ART OF USING/ DESIGNING AUDIO

Talking about sound is quite difficult. There are lots of words about visuals but not that many about sound. The reason is, in our ordinary life, the sound is often simply a background for our visual attention.  It is obvious that we cannot detach the sound from the images of our environment. But as a filmmaker, we should find a way to separate the audio from video when we represent the reality and creating the documentary film. Thus, Sound is the most invisible part of the film but its effect can be truly incredible.

The soundtrack is a playground with amazing possibilities. Be serious, be emotional, be dedicated, be alert, and make sure that each sound you pick for a film tells the right story.

Imagine, there is a party with many guests. We hear many voices. They are talking, laughing, eating, drinking, etc., Within the guests is a baby and she is crying. In reality, her sound is mixed with the others and we cannot detach them. But when we make a film to show that this party is not for babies, we make a close up shot of the baby. In this way, we separate/isolate the baby from the others. Her sound is louder than the others and the sound of the guests are very low and we use it as the background sound.

Now Imagine that we remove the sound of the baby’s close up and just use the noises of all the guests, we get a new feeling about that picture. We also can use music for that part or voice over. Each version has own effect in our sensory system. That is the reason I do believe that the sound is the spirit of a film.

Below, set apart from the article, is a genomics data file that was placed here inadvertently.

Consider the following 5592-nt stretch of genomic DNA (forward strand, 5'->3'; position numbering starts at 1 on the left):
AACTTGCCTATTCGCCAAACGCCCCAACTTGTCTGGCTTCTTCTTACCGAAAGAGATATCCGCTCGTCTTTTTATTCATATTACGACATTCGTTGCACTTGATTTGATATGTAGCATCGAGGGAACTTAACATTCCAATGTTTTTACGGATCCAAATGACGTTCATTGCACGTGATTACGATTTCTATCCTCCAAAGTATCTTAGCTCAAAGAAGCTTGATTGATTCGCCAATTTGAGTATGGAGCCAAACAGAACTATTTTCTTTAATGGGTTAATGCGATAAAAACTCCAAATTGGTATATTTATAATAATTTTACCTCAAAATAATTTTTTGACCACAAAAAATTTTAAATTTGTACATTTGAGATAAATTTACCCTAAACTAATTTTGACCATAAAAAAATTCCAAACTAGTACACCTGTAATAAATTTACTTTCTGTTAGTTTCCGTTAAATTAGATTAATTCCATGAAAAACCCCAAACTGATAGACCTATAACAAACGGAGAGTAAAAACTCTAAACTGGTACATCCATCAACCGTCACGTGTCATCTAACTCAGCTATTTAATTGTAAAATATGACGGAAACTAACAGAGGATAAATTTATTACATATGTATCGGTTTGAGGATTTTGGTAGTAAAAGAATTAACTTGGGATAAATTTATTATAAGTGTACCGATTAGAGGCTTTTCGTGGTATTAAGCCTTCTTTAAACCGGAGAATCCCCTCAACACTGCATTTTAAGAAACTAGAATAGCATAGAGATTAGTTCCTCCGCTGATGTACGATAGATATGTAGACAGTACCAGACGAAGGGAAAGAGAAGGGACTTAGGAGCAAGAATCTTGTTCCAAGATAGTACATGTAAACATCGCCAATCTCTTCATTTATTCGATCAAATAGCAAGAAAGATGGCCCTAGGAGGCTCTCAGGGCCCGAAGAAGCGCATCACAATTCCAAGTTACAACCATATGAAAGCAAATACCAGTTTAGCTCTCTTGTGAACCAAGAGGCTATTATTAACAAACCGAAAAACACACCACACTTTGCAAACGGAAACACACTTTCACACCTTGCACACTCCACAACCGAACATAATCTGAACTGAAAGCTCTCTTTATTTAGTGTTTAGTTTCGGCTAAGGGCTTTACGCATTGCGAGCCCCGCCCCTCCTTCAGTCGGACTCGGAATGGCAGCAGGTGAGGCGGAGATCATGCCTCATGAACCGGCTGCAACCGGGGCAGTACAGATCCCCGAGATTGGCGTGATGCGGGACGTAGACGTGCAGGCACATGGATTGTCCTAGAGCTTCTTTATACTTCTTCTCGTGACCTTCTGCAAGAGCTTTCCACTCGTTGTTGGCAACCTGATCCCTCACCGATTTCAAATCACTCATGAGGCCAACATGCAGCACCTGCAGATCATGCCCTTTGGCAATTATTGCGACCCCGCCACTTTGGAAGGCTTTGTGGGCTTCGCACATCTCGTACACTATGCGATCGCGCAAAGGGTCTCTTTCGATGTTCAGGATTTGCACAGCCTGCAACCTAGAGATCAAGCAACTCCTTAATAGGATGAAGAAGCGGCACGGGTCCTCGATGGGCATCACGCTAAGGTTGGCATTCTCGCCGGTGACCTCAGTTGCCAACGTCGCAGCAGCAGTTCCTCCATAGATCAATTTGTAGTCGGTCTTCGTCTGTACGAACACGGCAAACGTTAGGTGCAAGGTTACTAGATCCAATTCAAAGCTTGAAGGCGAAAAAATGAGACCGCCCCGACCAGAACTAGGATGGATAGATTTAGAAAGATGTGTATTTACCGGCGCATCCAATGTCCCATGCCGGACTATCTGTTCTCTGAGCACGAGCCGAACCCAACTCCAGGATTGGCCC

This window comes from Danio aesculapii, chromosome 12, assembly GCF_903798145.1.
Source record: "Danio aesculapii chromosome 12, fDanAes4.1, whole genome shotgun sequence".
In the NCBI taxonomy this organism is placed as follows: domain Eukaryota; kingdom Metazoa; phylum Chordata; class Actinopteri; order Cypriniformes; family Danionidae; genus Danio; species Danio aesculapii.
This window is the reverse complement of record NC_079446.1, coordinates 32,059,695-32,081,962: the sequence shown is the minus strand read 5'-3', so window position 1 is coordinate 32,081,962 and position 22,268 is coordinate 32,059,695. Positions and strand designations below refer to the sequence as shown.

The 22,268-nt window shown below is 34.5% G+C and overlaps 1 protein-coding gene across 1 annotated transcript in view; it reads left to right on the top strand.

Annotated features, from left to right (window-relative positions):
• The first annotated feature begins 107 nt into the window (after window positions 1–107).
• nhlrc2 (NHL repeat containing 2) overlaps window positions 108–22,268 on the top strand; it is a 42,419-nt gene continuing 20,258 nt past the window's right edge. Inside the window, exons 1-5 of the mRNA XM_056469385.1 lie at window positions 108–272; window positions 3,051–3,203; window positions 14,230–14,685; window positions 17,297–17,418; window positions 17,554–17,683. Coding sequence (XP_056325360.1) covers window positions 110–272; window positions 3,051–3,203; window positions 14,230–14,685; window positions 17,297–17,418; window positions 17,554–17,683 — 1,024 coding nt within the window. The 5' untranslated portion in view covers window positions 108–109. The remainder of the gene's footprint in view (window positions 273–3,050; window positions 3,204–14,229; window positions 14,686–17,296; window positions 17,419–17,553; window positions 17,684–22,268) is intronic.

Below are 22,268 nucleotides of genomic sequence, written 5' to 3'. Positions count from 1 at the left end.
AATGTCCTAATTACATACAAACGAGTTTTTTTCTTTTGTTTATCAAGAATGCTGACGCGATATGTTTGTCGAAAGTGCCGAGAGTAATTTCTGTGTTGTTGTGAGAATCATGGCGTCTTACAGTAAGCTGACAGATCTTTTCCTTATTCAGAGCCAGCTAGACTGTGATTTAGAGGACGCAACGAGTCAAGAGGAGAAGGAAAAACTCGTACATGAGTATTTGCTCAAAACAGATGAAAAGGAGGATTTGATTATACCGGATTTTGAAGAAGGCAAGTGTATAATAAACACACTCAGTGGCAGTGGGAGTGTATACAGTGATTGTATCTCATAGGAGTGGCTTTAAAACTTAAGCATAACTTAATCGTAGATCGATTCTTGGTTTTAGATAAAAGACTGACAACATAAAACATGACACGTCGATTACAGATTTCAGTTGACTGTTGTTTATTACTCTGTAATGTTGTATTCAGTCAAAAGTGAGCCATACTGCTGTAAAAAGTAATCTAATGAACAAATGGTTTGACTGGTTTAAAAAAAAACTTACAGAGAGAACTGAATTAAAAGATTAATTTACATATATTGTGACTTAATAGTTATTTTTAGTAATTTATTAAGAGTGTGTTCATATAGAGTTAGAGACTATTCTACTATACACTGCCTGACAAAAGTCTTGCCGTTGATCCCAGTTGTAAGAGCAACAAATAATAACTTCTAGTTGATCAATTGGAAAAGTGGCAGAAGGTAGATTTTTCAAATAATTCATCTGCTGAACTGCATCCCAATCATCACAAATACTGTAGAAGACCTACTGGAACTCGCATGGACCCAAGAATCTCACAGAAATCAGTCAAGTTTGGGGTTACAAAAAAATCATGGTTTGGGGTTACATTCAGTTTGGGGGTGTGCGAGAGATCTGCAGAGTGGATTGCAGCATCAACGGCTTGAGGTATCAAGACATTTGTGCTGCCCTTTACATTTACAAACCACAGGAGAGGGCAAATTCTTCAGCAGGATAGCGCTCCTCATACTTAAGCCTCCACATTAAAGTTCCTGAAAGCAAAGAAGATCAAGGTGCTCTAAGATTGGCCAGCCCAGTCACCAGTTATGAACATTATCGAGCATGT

There are four Types Sounds/sonics materials: Speech, Ambient Sound, Natural Sound and music.

INTERVIEW

NARRATION/VOICE OVER

nearest – we call it FOREGROUND – and farthest – BACKGROUND – to the viewer.

Everything between the foreground and background is the middle ground – mid-ground-.

Working with depth of field can help the filmmakers to create the dynamic composition that tells the story.


The sound Perspective is the distance and position of the audio, creating realism in the sense of space within the film. For instead, a film shows a car from far away, driving  towards the camera. The sound perspective needs to be altered through this short distance, and gradually increase the volume as the car gets closer into the shot. When the car driving into a garage and closing the door, As the camera remains outside of the garage, the character’s voice inside sounds muted and faint. However, as the door opens, the sound changes to become bolder, stronger.

We recognise this kind of sound perspective in Dolby surround technique/designing.

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